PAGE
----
The book suggestion of this week is about the "Swiss Style", the book is titled Swiss Graphic Design: The Origins and Growth of an International Style, 1920-1965 and it's an incredible source of references and inspiration about this movement that was extremely important in the history of modernism and it's been one still, extremely important and used for designers for web and mobile. Swiss graphic design and “the Swiss Style” are crucial elements in the history of modernism. During the 1920s and ’30s, skills traditionally associated with Swiss industry, particularly pharmaceuticals and mechanical engineering, were matched by those of the country’s graphic designers, who produced their advertising and technical literature. These pioneering graphic artists saw design as part of industrial production and searched for anonymous, objective visual communication. They chose photographic images rather than illustration, and typefaces that were industrial-looking rather than those designed for books. Written by noted design authority Richard Hollis, this lavishly illustrated volume looks at the uniquely clear graphic language developed by such Swiss designers as Theo Ballmer, Max Bill, Adrian Frutiger, Karl Gerstner, Armin Hoffman, Ernst Keller, Herbert Matter, Josef Müller-Brockmann, and Jan Tschichold. The style of these artists received worldwide admiration for its formal discipline: images and text were organized by geometrical grids. Adopted internationally, the grid and sans serif typefaces such as Helvetica became the classic emblems of Swiss graphic design. Showcasing design work across a range of media, including posters, magazines, exhibition displays, brochures, advertisements, books, and film, this essential book shows how many of the Swiss designers’ modernist elements remain an indispensable part of today’s graphic language. Buy this book now!
The book suggestion of this week is about psychology, more precisely, influence. The book title is Influence: The Psychology of Persuasion by Dr. Robert Cialdini. In this book you'll learn the six universal principles, how to use them to become a skilled persuader and how to defend yourself against them. Influence, the classic book on persuasion, explains the psychology of why people say "yes"—and how to apply these understandings. Dr. Robert Cialdini is the seminal expert in the rapidly expanding field of influence and persuasion. His thirty-five years of rigorous, evidence-based research along with a three-year program of study on what moves people to change behavior has resulted in this highly acclaimed book. Perfect for people in all walks of life, the principles of Influence will move you toward profound personal change and act as a driving force for your success. Buy this book now!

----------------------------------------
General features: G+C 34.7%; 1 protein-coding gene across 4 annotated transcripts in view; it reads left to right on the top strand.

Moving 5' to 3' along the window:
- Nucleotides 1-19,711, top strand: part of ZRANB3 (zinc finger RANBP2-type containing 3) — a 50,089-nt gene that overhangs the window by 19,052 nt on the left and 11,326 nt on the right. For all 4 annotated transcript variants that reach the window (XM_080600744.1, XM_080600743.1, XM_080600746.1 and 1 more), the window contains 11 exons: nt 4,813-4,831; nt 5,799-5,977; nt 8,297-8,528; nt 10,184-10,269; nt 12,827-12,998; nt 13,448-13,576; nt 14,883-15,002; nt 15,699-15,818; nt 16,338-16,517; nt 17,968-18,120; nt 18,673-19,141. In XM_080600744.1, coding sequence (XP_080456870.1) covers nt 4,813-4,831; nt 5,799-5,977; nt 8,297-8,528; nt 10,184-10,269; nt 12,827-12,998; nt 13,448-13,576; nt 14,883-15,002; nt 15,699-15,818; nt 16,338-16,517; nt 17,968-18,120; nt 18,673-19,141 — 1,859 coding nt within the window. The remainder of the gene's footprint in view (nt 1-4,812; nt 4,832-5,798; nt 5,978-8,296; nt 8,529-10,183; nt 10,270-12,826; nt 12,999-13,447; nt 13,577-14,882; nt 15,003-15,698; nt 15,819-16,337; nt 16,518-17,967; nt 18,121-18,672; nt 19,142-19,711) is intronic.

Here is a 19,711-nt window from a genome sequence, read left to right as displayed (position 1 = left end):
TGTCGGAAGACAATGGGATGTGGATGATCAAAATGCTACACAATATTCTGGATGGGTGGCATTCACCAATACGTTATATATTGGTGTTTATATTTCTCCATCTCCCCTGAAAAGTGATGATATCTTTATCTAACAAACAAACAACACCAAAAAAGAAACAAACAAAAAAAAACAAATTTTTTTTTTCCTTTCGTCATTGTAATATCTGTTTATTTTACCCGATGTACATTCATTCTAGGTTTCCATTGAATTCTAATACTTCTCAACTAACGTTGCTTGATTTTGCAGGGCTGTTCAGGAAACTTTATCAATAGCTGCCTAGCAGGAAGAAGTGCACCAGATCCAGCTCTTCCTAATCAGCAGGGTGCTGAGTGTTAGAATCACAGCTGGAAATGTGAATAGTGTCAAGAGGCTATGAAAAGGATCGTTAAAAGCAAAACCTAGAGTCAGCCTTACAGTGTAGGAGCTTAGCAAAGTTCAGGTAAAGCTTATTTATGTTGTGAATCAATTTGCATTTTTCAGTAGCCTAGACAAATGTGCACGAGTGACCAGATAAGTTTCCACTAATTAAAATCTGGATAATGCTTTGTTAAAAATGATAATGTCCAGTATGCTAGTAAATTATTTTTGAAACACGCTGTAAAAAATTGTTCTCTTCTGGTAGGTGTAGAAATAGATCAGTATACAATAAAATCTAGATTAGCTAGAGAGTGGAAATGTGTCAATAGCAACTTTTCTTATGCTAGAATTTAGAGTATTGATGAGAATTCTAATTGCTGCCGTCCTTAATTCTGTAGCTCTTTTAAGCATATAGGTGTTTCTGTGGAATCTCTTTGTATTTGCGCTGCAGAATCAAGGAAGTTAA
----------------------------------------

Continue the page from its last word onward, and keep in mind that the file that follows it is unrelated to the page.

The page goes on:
The book suggestion of this week is about one of my favorite themes, semiotics. The book is titled Semiology of Graphics: Diagrams, Networks, Maps, written by Jacques Bertin. Semiotics definition is basically the theory of the functions of signs and symbols, a very important subject for us designers who constantly have to design user interfaces. Originally published in French in 1967, Semiology of Graphics holds a significant place in the theory of information design. Founded on Jacques Bertin’s practical experience as a cartographer, Part One of this work is an unprecedented attempt to synthesize principles of graphic communication with the logic of standard rules applied to writing and topography. Part Two brings Bertin’s theory to life, presenting a close study of graphic techniques including shape, orientation, color, texture, volume, and size in an array of more than 1,000 maps and diagrams. Buy this book now!
The book suggestion of this week is about typography but for the web. The book title is Typographic Web Design: How to Think Like a Typographer in HTML and CSS and the author is Laura Franz. The cool thing about this book is that it Applies decades of typographic theory and practice directly to web design. Typography has long been an invaluable tool for communicating ideas and information. Words and characters once impressed in clay, written on papyrus, and printed with ink are now manifest in pixels of light. Today's web typographers can help their readers find, understand, and connect with the words, ideas, and information they seek. Thus, legibility and readability are the foundations for the typographic theories and practice covered in Typographic Web Design. You'll learn how to choose fonts, organize information, create a system of hierarchy, work with tabular information, create a grid, apply a typographic system across multiple pages, and build a font library. Each chapter provides time-tested typography rules to follow (modified for the web), explains why they work, when to break them, and offers the opportunity to test the rules with hands-on exercises in HTML and CSS. If you don't know HTML and CSS, Typographic Web Design provides a walk-through for each lesson, showing you how to plan and write syntax. Readers are sure to come away with an understanding of typographic principles, as well as the HTML and CSS skills needed to implement them on the web. Buy Book Now